Does public value magnitude matter?
Is it enough for a stakeholder to learn that your program produced public value, or do stakeholders want to know how much value was created? Put another way, is it adequate to demonstrate that a program has a positive return on investment for a community? Or does it have to have a higher return than all the alternative investments the community could have made?
I was asked this question today at a Center for Integrative Leadership Research Forum where I presented, "How Cross Sector Leadership Builds Extension's Public Value." It seems that the answer has to be yes, it does matter whether a program generates a large or small amount of public benefit relative to its cost.
A potential funder wants to direct dollars toward their highest use. Ideally, all programs would report a return using a common metric. The metric could be dollars for programs whose impacts can be monetized (i.e., converted to dollars); it could be some other common metric (e.g., amount of pollution remediation, high school graduation rate) for programs addressing similar issues. With common metrics, a funder could rank programs by return on investment and fund as many of the top programs as they can.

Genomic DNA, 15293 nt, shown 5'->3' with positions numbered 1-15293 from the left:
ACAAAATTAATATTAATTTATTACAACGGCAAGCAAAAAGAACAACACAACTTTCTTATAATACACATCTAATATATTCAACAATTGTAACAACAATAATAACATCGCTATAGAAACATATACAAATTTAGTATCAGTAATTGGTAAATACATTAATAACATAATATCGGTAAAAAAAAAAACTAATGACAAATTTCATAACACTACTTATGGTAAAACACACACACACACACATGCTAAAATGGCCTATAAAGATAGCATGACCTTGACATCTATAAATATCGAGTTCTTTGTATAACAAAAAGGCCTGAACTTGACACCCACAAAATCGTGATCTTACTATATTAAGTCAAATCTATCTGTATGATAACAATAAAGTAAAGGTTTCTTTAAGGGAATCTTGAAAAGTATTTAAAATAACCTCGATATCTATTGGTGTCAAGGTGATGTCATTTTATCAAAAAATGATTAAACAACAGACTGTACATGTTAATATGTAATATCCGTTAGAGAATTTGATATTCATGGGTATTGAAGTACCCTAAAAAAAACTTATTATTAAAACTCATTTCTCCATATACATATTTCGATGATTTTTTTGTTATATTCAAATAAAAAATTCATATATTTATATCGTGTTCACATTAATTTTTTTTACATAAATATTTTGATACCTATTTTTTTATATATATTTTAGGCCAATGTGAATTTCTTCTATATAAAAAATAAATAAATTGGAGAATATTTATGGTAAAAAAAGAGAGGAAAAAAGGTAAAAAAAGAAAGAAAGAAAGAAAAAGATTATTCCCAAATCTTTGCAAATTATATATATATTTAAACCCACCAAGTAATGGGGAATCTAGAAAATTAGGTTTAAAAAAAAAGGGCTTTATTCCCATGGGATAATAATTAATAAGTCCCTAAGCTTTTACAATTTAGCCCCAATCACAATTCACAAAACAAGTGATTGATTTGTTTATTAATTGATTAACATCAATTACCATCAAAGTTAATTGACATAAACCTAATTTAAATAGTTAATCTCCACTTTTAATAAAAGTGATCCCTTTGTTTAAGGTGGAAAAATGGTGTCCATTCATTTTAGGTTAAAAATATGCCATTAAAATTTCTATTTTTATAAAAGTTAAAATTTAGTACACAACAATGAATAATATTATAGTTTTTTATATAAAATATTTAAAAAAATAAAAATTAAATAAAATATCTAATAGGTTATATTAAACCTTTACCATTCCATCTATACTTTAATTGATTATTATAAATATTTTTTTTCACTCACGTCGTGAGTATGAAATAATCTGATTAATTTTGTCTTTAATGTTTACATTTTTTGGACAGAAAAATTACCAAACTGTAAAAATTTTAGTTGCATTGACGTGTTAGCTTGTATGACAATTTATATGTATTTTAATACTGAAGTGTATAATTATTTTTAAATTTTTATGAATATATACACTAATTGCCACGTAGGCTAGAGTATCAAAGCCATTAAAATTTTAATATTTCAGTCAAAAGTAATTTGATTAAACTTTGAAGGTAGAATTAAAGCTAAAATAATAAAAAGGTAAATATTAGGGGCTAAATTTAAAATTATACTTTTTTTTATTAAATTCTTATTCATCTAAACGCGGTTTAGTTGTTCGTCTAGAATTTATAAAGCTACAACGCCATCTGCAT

Such apples-to-apples comparisons must be rare, though, even for programs with common objectives. I also imagine that the magnitude of a programs' expected public value--if it is known--will inform, but not drive a funder's decision.
What has your experience been? Have you sought funding from a source that demands to know the expected return on their investment in terms of dollars or some other metric? Do you know of funders that use those metrics to rank programs by return?